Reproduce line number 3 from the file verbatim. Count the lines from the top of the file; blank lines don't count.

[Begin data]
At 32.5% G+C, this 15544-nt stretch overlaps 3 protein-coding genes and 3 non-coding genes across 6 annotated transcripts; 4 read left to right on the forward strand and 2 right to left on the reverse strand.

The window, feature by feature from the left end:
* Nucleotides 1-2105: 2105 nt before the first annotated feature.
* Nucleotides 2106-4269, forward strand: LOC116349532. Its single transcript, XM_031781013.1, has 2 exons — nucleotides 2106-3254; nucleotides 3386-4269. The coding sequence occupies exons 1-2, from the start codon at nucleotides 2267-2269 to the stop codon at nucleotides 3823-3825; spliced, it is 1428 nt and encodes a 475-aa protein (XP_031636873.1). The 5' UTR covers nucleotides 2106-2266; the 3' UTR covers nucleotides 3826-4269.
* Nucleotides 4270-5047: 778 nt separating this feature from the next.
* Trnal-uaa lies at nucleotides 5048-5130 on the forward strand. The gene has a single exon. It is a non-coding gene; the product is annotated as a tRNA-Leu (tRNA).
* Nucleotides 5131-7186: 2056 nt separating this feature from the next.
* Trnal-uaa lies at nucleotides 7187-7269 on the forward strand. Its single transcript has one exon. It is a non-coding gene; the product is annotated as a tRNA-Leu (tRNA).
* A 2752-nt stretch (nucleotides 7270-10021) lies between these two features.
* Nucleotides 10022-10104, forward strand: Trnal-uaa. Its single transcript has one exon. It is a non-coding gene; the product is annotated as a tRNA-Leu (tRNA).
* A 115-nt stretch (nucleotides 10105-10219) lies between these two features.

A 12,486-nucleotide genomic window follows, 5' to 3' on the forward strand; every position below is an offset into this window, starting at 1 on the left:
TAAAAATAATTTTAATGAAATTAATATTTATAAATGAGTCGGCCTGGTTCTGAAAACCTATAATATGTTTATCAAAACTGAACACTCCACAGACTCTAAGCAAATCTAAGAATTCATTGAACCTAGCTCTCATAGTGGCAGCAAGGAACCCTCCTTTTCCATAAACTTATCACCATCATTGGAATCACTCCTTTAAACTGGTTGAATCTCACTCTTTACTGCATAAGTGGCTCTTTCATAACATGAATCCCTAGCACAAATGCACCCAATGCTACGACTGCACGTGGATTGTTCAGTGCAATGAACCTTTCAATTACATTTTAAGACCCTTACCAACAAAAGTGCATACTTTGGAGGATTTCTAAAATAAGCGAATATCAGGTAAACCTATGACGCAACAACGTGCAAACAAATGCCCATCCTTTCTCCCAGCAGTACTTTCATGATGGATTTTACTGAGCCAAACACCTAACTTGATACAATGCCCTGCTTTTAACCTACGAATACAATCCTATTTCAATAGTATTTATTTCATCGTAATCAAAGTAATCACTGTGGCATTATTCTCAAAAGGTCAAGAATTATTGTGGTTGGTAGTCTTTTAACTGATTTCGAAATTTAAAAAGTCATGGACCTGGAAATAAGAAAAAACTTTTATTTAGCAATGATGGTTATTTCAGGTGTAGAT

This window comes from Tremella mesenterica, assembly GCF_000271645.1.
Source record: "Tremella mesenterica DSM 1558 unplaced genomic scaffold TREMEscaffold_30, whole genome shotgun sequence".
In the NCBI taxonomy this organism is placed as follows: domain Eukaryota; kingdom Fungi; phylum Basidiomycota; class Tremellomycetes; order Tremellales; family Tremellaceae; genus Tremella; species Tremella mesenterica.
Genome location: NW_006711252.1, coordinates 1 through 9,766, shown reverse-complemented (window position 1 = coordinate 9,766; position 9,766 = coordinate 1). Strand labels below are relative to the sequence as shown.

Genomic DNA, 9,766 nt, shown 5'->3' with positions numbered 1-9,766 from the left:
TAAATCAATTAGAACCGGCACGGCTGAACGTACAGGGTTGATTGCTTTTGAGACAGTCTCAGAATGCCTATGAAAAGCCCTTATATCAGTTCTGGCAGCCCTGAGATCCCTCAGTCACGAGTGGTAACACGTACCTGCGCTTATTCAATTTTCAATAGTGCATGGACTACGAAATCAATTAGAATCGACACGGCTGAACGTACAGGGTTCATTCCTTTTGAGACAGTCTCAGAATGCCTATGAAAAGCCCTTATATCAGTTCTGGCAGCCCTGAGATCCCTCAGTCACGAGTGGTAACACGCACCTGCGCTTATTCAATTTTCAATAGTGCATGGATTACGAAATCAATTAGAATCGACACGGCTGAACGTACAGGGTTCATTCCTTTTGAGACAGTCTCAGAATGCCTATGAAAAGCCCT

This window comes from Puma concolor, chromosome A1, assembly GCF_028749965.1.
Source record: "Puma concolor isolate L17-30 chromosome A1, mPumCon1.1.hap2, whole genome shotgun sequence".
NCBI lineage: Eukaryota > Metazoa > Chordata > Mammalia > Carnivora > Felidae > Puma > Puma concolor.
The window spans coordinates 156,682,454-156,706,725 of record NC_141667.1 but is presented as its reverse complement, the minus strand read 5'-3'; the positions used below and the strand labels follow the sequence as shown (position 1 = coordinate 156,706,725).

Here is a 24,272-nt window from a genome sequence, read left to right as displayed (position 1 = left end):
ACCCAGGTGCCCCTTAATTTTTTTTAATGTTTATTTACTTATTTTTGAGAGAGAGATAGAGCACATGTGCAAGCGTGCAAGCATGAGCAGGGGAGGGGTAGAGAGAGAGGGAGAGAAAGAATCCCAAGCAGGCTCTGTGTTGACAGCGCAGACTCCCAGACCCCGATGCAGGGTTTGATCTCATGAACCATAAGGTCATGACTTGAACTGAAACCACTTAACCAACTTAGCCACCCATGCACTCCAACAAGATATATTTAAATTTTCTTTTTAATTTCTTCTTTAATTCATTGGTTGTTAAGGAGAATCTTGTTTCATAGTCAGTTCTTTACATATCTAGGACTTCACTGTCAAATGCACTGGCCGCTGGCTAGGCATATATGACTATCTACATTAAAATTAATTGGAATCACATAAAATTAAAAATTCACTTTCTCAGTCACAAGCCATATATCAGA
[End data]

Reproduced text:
* Nucleotides 1-2105: 2105 nt before the first annotated feature.